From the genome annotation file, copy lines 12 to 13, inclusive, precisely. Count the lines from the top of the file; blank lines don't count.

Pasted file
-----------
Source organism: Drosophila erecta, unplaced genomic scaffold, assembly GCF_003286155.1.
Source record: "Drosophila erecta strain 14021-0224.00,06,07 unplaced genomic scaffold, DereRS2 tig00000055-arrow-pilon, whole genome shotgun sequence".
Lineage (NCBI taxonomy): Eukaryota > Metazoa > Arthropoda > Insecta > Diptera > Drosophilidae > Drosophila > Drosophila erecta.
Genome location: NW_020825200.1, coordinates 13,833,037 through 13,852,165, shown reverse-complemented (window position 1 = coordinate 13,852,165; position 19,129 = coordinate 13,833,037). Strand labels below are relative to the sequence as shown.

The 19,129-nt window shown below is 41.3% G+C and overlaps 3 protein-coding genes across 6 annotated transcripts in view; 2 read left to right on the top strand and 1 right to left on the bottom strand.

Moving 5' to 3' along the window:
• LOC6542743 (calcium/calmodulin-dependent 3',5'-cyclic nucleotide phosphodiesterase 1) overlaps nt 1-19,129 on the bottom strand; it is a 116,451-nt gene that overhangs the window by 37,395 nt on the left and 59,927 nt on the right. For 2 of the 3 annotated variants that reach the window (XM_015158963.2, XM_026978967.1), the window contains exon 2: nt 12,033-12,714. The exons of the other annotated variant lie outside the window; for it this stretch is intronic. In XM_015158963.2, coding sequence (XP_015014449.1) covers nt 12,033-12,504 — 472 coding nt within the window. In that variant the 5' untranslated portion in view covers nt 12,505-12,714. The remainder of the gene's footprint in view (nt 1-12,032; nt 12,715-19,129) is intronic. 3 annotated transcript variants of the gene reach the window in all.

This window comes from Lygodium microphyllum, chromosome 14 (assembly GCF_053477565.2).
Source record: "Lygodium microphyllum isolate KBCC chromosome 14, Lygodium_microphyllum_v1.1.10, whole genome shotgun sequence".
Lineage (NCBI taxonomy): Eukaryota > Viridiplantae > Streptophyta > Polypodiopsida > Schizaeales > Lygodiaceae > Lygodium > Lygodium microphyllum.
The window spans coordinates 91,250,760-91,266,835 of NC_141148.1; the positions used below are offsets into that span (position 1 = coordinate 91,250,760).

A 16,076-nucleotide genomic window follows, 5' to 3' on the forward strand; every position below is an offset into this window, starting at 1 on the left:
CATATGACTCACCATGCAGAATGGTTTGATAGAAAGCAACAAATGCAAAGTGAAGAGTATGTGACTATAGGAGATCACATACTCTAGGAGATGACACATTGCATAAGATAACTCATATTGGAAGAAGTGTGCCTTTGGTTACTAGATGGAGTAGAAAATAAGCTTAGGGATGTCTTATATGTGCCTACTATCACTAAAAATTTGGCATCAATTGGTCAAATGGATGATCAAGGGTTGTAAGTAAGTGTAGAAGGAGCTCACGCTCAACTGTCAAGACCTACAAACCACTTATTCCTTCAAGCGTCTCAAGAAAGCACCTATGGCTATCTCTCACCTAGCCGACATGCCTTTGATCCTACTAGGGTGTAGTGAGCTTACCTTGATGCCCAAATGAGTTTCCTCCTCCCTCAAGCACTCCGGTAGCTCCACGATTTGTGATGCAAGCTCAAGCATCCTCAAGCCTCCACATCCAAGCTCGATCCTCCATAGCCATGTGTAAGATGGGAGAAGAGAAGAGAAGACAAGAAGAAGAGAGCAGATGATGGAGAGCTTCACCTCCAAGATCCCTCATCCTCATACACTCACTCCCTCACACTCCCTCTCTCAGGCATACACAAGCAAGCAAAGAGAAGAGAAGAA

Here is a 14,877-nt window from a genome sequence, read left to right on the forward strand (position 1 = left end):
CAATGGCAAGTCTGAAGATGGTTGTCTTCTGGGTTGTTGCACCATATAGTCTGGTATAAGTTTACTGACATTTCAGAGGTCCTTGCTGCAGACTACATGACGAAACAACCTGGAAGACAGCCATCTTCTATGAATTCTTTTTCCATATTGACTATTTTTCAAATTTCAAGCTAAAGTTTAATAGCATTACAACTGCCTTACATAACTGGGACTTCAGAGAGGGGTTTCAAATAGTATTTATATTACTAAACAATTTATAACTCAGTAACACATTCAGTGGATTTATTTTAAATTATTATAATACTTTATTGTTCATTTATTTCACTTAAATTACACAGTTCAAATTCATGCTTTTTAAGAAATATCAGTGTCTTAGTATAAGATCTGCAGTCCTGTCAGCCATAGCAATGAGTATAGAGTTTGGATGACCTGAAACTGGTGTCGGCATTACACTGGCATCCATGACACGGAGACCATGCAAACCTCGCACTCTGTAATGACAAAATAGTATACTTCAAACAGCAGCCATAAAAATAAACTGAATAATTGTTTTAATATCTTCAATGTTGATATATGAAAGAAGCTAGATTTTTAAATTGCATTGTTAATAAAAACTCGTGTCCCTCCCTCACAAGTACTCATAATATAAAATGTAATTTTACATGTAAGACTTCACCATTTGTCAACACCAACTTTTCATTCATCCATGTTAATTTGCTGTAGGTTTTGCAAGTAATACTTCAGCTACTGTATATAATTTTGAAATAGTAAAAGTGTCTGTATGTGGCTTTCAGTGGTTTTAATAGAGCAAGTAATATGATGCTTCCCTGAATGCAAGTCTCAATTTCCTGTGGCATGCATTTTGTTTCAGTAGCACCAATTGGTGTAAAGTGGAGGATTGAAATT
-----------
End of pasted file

A 16,076-nucleotide genomic window follows, 5' to 3' on the forward strand; every position below is an offset into this window, starting at 1 on the left:
CATATGACTCACCATGCAGAATGGTTTGATAGAAAGCAACAAATGCAAAGTGAAGAGTATGTGACTATAGGAGATCACATACTCTAGGAGATGACACATTGCATAAGATAACTCATATTGGAAGAAGTGTGCCTTTGGTTACTAGATGGAGTAGAAAATAAGCTTAGGGATGTCTTATATGTGCCTACTATCACTAAAAATTTGGCATCAATTGGTCAAATGGATGATCAAGGGTTGTAAGTAAGTGTAGAAGGAGCTCACGCTCAACTGTCAAGACCTACAAACCACTTATTCCTTCAAGCGTCTCAAGAAAGCACCTATGGCTATCTCTCACCTAGCCGACATGCCTTTGATCCTACTAGGGTGTAGTGAGCTTACCTTGATGCCCAAATGAGTTTCCTCCTCCCTCAAGCACTCCGGTAGCTCCACGATTTGTGATGCAAGCTCAAGCATCCTCAAGCCTCCACATCCAAGCTCGATCCTCCATAGCCATGTGTAAGATGGGAGAAGAGAAGAGAAGACAAGAAGAAGAGAGCAGATGATGGAGAGCTTCACCTCCAAGATCCCTCATCCTCATACACTCACTCCCTCACACTCCCTCTCTCAGGCATACACAAGCAAGCAAAGAGAAGAGAAGAA